Heritage Trees and Collective Rights
Updated: Apr 19, 2020
Another giant bur oak has died today, and a second is at grave risk.
231 Keyworth : Excavation at this site has damaged a healthy old growth bur oak 1.11 metres in diametre. This is a pre-confederation giant (ca. 1855) with genes going back to the time of the last ice age. This is an incredibly important genetic resource in a time of climate change, seen as nothing more than a nuisance by the property owner. The tailings from the excavation contain considerable amounts of root, some of which are large. Plans to add a second story to the building will also result in the loss of a large part of the crown. It seems likely that the property owner will be charged and taken to court, but the amount of the fine remains to be seen.
See this 231 Keyworth video for the full scope of the tree.
251 Carleton Avenue: Damage to this tree is so extensive it has become a hazard and will soon be taken down. The situation violates on two dimensions. First, the tree is on a neighbour’s property, and has been destroyed. Has that property owner been advised of his/her right to sue under Provincial legislation? Second, the Committee of Adjustment and the Champlain Park Community Association approved the application for significant variances in setbacks with explicit conditions from Forestry Services regarding protection of the tree–conditions that have not been honoured. The owner is likely to face a fine, although the amount remains to be seen.
The Urban Tree Conservation By-law, which applies to both of these trees, formally allows for fines as high as $100,000. Why wouldn’t significant fines, similar to what it routinely levied for a City-owned tree, be applied in these cases? Both the property owner and the excavators should be charged, as has been attempted by the City in the past.
I believe that the only way builders and other property owners and excavators will pay attention to conservation requirements is if the fines are significant and the City shows resolve in pursuing these matters.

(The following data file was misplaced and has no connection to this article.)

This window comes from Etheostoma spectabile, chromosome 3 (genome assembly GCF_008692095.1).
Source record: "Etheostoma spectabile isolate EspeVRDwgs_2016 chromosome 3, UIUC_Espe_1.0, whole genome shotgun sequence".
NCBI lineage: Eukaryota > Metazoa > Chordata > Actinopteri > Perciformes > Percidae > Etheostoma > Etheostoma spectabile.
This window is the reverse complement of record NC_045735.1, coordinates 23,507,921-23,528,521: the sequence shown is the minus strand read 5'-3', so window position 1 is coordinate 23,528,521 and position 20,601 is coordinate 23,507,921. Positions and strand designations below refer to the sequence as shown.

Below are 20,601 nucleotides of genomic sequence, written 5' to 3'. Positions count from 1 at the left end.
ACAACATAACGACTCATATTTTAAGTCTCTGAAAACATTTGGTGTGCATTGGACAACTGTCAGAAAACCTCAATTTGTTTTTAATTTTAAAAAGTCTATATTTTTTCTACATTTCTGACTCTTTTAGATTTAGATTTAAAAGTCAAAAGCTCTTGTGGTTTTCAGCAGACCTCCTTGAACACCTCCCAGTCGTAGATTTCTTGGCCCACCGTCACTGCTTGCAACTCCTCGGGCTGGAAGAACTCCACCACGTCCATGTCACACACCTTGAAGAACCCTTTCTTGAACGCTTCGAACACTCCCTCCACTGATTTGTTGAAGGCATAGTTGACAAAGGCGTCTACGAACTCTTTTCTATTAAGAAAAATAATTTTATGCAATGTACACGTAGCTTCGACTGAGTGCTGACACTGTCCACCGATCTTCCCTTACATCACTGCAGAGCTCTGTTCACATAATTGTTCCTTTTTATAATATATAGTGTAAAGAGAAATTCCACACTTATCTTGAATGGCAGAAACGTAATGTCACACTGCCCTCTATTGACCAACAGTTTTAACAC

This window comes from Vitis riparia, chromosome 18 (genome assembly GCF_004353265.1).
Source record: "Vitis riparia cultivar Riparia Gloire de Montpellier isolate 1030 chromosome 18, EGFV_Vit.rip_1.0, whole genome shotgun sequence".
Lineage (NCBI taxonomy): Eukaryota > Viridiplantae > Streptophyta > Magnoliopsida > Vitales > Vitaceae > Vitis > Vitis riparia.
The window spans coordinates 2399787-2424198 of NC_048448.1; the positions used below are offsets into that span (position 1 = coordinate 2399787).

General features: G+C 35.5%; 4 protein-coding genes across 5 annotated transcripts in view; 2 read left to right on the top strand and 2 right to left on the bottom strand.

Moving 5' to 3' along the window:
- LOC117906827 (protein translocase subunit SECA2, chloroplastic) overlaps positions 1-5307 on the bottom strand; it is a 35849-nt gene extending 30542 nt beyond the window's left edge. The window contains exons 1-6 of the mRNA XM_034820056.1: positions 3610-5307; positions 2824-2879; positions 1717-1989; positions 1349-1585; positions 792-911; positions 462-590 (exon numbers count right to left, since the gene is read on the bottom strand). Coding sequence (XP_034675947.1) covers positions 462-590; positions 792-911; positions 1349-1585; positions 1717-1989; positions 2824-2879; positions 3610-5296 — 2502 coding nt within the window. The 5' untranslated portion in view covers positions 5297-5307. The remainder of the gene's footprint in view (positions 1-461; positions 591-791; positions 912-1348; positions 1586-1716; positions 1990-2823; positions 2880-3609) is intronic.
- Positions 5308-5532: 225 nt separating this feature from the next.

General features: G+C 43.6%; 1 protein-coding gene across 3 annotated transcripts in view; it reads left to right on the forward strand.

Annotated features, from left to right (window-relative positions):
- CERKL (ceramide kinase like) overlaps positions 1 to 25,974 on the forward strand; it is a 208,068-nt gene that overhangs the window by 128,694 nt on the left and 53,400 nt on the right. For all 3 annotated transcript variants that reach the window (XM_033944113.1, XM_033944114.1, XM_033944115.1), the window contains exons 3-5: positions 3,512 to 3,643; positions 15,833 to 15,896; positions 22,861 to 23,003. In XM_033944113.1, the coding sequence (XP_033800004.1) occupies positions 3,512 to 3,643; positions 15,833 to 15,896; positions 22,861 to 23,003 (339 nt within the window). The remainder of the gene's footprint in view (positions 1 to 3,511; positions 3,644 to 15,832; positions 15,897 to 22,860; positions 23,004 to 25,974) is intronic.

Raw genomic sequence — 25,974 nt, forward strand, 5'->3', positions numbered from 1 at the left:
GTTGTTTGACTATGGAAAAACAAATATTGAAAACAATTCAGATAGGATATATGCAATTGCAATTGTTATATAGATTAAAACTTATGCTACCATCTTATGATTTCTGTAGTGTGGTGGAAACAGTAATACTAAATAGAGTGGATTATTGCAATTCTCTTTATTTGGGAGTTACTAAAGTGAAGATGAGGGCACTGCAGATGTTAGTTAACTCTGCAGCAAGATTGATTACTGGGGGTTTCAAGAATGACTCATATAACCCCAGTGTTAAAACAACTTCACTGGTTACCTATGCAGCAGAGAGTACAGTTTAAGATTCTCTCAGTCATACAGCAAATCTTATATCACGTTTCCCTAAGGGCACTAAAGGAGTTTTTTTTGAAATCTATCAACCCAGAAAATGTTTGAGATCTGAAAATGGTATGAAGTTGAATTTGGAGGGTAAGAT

We need two things immediately from the City, demands I invite you to make through city councillors. First, a report on the issuing of tree permits. It is my understanding that Forestry Services has not reported to Council on the Urban Tree Conservation By-law since 2011. I think we need to know the numbers: how many permits have been denied, how many issued, how many not required for damage that later led to tree removal, etc.? If not measured, it doesn’t count.
Second, what is the status of plans to correct the unforgivable gap between building permitting and tree permitting processes? Building permits are issued without due attention to the impacts on trees, and then used to justify issuing a tree permit (because a building permit exists!). This circular logic drives the disastrous outcomes, and leaves Forestry Services perpetually behind the eight ball. I cannot think of any possible excuse for continuing to allow this gap to go on unaddressed.
For those of us living in the neighbourhood it feels like a deeply personal violation of collective rights to a forest canopy protected by law, but not enforced. --Daniel Buckles